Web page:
What Matters In The Age Of Distraction

On a subway train not long ago, I had the familiar, unsettling experience of standing behind a fellow-passenger and watching everything that she was doing on her phone. It was a crowded car, rush hour, with the dim but unwarm lighting of the oldest New York City trains. The stranger’s phone was bright, and as I looked on she scrolled through a waterfall of videos that other people had filmed in their homes. She watched one for four or five seconds, then dispatched it by twitching her thumb. She flicked to a text message, did nothing with it, and flipped back. The figures on her screen, dressed carefully and mugging at the camera like mimes, seemed desperate for something that she could not provide: her sustained attention. I felt mortified, not least because I saw on both sides of the screen symptoms I recognized too clearly in myself.

For years, we have heard a litany of reasons why our capacity to pay attention is disturbingly on the wane. Technology—the buzzing, blinking pageant on our screens and in our pockets—hounds us. Modern life, forever quicker and more scattered, drives concentration away. For just as long, concerns of this variety could be put aside. Television was described as a force against attention even in the nineteen-forties. A lot of focussed, worthwhile work has taken place since then.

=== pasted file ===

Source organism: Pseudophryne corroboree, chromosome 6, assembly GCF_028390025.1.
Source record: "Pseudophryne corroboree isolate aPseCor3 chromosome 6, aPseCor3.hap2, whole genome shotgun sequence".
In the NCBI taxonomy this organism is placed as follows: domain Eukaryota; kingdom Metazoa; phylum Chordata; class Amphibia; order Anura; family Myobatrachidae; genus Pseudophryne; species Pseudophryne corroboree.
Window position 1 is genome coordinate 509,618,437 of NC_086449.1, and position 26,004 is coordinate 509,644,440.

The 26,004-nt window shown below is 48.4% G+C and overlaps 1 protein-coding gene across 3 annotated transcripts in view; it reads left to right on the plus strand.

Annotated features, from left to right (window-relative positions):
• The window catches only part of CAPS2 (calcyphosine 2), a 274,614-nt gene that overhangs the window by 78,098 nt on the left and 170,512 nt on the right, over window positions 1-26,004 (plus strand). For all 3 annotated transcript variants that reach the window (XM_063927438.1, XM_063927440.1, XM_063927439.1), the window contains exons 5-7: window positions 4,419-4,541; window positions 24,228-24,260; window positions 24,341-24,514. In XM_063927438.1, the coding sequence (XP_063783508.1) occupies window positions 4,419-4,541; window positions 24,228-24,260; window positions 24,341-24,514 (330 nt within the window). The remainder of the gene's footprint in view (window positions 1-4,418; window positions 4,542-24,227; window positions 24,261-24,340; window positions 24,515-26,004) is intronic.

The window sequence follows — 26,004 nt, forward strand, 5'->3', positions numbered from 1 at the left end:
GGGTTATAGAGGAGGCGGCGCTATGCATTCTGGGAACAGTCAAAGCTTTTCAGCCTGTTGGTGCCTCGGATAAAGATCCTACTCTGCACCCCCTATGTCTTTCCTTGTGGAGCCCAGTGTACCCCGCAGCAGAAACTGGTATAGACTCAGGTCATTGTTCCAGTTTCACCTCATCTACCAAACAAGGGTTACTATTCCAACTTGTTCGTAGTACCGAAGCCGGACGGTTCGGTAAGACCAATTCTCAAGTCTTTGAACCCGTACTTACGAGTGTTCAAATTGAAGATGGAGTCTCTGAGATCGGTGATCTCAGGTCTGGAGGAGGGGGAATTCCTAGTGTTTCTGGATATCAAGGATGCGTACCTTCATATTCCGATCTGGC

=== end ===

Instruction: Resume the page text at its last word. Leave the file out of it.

But alarms of late have grown more urgent. Last year, the Organization for Economic Cooperation and Development reported a huge ten-year decline in reading, math, and science performance among fifteen-year-olds globally, a third of whom cited digital distraction as an issue. Clinical presentations of attention problems have climbed (a recent study of data from the medical-software company Epic found an over-all tripling of A.D.H.D. diagnoses between 2010 and 2022, with the steepest uptick among elementary-school-age children), and college students increasingly struggle to get through books, according to their teachers, many of whom confess to feeling the same way. Film pacing has accelerated, with the average length of a shot decreasing; in music, the mean length of top-performing pop songs declined by more than a minute between 1990 and 2020. A study conducted in 2004 by the psychologist Gloria Mark found that participants kept their attention on a single screen for an average of two and a half minutes before turning it elsewhere. These days, she writes, people can pay attention to one screen for an average of only forty-seven seconds.